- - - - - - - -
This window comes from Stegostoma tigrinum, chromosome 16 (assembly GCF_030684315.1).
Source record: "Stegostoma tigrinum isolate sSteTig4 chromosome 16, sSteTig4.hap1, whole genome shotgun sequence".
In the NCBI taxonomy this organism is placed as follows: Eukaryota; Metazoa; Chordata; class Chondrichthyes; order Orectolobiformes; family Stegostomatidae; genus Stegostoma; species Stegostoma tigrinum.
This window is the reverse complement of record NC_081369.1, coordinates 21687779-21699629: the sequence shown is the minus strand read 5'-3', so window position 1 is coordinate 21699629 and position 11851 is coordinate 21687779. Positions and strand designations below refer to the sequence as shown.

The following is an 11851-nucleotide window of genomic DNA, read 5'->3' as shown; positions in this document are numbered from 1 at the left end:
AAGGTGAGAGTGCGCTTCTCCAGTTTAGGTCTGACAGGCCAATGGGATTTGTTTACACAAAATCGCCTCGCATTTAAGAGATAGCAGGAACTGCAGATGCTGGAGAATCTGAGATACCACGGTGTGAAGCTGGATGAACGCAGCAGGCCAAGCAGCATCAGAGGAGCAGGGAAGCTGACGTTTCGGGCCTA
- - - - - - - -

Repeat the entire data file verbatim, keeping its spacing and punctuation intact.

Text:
This window comes from Stegostoma tigrinum, chromosome 16 (assembly GCF_030684315.1).
Source record: "Stegostoma tigrinum isolate sSteTig4 chromosome 16, sSteTig4.hap1, whole genome shotgun sequence".
In the NCBI taxonomy this organism is placed as follows: Eukaryota; Metazoa; Chordata; class Chondrichthyes; order Orectolobiformes; family Stegostomatidae; genus Stegostoma; species Stegostoma tigrinum.
This window is the reverse complement of record NC_081369.1, coordinates 21687779-21699629: the sequence shown is the minus strand read 5'-3', so window position 1 is coordinate 21699629 and position 11851 is coordinate 21687779. Positions and strand designations below refer to the sequence as shown.

The following is an 11851-nucleotide window of genomic DNA, read 5'->3' as shown; positions in this document are numbered from 1 at the left end:
AAGGTGAGAGTGCGCTTCTCCAGTTTAGGTCTGACAGGCCAATGGGATTTGTTTACACAAAATCGCCTCGCATTTAAGAGATAGCAGGAACTGCAGATGCTGGAGAATCTGAGATACCACGGTGTGAAGCTGGATGAACGCAGCAGGCCAAGCAGCATCAGAGGAGCAGGGAAGCTGACGTTTCGGGCCTA